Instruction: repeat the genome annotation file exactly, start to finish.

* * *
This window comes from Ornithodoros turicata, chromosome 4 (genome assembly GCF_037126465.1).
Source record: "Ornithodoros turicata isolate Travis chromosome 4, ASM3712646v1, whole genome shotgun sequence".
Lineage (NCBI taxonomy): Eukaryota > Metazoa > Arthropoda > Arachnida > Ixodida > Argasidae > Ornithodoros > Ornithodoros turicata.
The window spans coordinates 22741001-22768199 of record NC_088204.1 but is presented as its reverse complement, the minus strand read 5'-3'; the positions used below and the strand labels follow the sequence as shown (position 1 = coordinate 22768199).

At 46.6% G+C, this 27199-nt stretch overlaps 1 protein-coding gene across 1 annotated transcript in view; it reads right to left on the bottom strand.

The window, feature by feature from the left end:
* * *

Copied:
This window comes from Ornithodoros turicata, chromosome 4 (genome assembly GCF_037126465.1).
Source record: "Ornithodoros turicata isolate Travis chromosome 4, ASM3712646v1, whole genome shotgun sequence".
Lineage (NCBI taxonomy): Eukaryota > Metazoa > Arthropoda > Arachnida > Ixodida > Argasidae > Ornithodoros > Ornithodoros turicata.
The window spans coordinates 22741001-22768199 of record NC_088204.1 but is presented as its reverse complement, the minus strand read 5'-3'; the positions used below and the strand labels follow the sequence as shown (position 1 = coordinate 22768199).

At 46.6% G+C, this 27199-nt stretch overlaps 1 protein-coding gene across 1 annotated transcript in view; it reads right to left on the bottom strand.

The window, feature by feature from the left end: